Tourism summit tackles tourism area challenges

By Dan Haag

Oregon’s tourism is an economic boon. Revenue generated from the state’s tourism industry hit $11.8 billion in 2017.
But what are the challenges associated with that number?
Ask any dozen North Coast residents what their concerns are about the growth of tourism and you’ll get a dozen different responses: affordable housing, overcrowding, traffic, and loss of community identity might be on the list.

In an attempt to tackle such issues, over 100 area tourism and community leaders gathered on Tuesday, September 25 at the Old Mill in Garibaldi for the North Coast Tourism Summit.
Part of Travel Oregon’s rural tourism studio program, the summit was the kick-off for a series of workshops and discussion groups set along the North Coast, from Astoria to Pacific City.
“This will help you shape your future vision of tourism,” Kristin Dahl, Travel Oregon’s vice president of destination development, told the crowd.
Set in motion almost a year ago by a steering committee with members from Clatsop and Tillamook Counties, the North Coast studio identified a number of challenges and goals, including encouraging visitors to participate in stewardship of parks, beaches and other natural spaces,
“Our main objective is to review and make recommendations that will protect our environment and natural resources,” said Nan Devlin, steering committee member and tourism director at Visit Tillamook Coast.
Having this discussion comes not a moment too soon: more than 100 million people are projected to move to urban areas around the world by 2050.
“They are going to want their recreation space, and you are on their list,” said research consultant and summit presenter David Beurle of Future iQ. “With your proximity to Portland and Seattle, you are in the ‘blast zone.’”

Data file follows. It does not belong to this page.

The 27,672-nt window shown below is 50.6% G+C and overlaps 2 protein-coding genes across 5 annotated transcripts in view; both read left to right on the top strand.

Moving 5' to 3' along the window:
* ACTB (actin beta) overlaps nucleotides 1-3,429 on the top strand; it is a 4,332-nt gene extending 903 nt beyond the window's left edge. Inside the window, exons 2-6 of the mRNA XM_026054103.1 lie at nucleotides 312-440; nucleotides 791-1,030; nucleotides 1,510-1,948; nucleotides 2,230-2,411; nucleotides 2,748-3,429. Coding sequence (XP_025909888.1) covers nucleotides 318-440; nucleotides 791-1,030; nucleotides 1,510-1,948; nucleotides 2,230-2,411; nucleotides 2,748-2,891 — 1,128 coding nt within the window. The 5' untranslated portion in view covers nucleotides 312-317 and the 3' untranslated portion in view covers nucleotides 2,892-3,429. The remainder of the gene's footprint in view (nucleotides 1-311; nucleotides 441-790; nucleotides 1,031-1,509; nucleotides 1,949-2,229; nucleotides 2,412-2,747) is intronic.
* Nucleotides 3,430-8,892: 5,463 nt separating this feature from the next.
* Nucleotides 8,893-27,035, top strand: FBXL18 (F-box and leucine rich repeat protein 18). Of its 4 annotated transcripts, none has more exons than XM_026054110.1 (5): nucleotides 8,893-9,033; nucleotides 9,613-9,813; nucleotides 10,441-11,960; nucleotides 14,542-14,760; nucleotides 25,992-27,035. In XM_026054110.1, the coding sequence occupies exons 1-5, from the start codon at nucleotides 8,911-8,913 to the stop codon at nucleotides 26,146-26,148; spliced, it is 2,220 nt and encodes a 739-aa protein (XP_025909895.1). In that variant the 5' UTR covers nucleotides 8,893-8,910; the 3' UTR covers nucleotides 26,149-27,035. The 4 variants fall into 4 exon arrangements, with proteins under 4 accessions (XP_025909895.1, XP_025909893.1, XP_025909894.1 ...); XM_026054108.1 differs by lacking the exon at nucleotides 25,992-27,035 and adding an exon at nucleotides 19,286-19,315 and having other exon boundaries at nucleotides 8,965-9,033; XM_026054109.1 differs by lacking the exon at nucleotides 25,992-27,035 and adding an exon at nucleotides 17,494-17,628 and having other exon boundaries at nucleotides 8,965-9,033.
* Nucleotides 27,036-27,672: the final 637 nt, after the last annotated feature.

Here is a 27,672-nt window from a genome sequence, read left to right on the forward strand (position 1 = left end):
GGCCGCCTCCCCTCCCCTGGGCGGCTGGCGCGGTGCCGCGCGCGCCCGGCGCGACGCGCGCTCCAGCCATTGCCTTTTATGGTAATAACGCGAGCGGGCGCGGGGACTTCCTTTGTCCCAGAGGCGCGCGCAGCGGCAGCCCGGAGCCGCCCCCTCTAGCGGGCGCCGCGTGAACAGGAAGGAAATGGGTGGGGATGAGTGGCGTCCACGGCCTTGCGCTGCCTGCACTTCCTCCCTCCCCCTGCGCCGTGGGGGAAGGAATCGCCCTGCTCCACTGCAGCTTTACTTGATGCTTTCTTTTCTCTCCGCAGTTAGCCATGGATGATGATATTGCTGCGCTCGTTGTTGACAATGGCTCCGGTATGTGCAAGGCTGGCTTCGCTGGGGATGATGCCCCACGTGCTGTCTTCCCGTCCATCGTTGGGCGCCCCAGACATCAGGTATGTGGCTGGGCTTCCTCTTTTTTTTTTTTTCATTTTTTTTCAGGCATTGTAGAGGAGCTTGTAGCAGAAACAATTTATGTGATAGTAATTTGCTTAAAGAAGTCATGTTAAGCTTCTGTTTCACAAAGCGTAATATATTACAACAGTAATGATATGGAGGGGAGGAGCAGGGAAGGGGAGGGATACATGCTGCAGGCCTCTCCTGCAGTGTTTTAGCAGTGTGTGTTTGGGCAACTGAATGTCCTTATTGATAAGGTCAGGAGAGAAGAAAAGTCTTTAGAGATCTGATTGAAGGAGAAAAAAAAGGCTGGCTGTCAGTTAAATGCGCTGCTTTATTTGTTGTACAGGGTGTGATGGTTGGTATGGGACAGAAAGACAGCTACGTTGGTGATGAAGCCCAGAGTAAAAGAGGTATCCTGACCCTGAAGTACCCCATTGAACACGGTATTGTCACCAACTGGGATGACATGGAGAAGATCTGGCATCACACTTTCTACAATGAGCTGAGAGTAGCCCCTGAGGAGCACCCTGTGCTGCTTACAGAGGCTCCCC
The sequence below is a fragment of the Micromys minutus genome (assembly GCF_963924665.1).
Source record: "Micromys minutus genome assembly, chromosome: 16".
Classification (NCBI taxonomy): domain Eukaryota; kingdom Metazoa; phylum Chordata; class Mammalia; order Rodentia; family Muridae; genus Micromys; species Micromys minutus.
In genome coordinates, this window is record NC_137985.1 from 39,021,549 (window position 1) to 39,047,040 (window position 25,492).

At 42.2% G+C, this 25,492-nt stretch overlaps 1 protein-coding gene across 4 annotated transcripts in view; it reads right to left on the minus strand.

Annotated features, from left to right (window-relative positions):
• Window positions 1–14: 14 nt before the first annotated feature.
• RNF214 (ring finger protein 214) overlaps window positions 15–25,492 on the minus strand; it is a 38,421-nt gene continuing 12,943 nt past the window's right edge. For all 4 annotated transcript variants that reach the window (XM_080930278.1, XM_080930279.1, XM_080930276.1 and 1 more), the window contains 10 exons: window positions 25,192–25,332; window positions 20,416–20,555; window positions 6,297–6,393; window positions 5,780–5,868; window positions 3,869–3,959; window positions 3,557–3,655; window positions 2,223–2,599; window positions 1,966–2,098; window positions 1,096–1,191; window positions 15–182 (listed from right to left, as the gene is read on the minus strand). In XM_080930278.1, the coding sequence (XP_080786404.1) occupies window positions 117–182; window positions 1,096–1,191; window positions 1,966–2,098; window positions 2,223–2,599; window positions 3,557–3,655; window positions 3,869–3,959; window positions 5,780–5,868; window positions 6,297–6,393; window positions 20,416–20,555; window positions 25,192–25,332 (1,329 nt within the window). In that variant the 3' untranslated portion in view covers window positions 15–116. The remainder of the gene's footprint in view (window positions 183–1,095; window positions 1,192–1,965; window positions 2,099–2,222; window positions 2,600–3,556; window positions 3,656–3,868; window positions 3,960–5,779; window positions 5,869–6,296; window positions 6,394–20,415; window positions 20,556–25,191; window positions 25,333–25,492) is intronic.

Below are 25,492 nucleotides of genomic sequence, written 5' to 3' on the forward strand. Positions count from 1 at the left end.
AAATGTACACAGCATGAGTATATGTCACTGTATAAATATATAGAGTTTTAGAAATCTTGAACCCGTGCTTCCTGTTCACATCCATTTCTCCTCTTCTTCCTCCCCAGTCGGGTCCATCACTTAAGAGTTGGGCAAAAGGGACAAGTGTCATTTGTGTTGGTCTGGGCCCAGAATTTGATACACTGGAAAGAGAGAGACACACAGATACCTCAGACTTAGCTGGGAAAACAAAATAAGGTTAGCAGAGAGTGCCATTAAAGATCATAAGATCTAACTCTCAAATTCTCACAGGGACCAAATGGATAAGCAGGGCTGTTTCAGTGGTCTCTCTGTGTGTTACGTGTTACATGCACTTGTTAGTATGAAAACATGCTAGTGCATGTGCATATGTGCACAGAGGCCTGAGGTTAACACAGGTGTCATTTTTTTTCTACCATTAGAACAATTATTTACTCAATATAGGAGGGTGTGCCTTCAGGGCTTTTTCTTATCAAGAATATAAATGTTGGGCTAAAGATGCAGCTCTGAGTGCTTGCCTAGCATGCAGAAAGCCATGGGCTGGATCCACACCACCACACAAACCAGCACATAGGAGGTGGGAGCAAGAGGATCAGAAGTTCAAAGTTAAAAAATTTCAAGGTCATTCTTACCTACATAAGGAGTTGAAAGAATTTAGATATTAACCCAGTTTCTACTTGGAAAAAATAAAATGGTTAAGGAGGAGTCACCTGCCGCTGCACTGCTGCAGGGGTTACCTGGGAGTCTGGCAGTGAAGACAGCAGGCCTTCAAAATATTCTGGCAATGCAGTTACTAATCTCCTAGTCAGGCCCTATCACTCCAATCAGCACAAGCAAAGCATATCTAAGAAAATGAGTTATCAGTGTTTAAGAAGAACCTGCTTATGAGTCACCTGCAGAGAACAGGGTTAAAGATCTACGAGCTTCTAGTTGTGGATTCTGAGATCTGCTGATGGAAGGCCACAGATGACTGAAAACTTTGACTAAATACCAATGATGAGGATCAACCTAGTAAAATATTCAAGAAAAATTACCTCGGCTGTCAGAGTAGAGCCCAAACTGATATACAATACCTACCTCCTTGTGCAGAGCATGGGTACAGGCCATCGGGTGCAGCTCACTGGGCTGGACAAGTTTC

Examples of other areas that tackled similar challenges were discussed at length. Communities along the Columbia River Gorge established a collaborative approach to tourism marketing through their tourism studio.
Case studies from abroad were also presented: New Zealand has created a program that links its various trailheads through a series of shuttles, thus alleviating the footprint of automobiles.
“It’s a whole new approach to congestion and traffic,” Dahl said.

The recent Tourism Summit in Garibaldi gave attendees a chance to discuss tourism-related challenges and come up with possible solutions. Photo by Future iQ

Attendees got a chance to break into smaller groups and discuss focused topics before sharing them.
Dream scenarios where the North Coast achieved zero waste in ten years were offered.
There was also a “doom and gloom” scenario, where tourism grew to a point where local roads, city governments and natural resources could no longer handle it.
“If we don’t take a proactive stance now, we run the risk of losing the very things guests and locals love about the North Coast,” Devlin said.
The work doesn’t end with the summit. Workshops are being organized in the area that will direct a laser focus on each issue. For more information about the North Coast Tourism Studio Workshops, go to
When the studio concludes, Travel Oregon offers a grant to be utilized on a specific project identified from the process.
It’s a big job with a lot of moving parts, and while the work doesn’t end with the summit, the event offered a glimpse of a unified front.
“The summit was a mile marker in Oregon’s visitor industry, demonstrating that both coastal and statewide leaders will work to proactively address challenges,” said Marcus Hinz, director of Oregon Coast Visitor’s Association. “The strong and diverse attendance showed the eagerness of leaders to explore and implement solutions that work for everyone. After all, it’s the Oregon way.”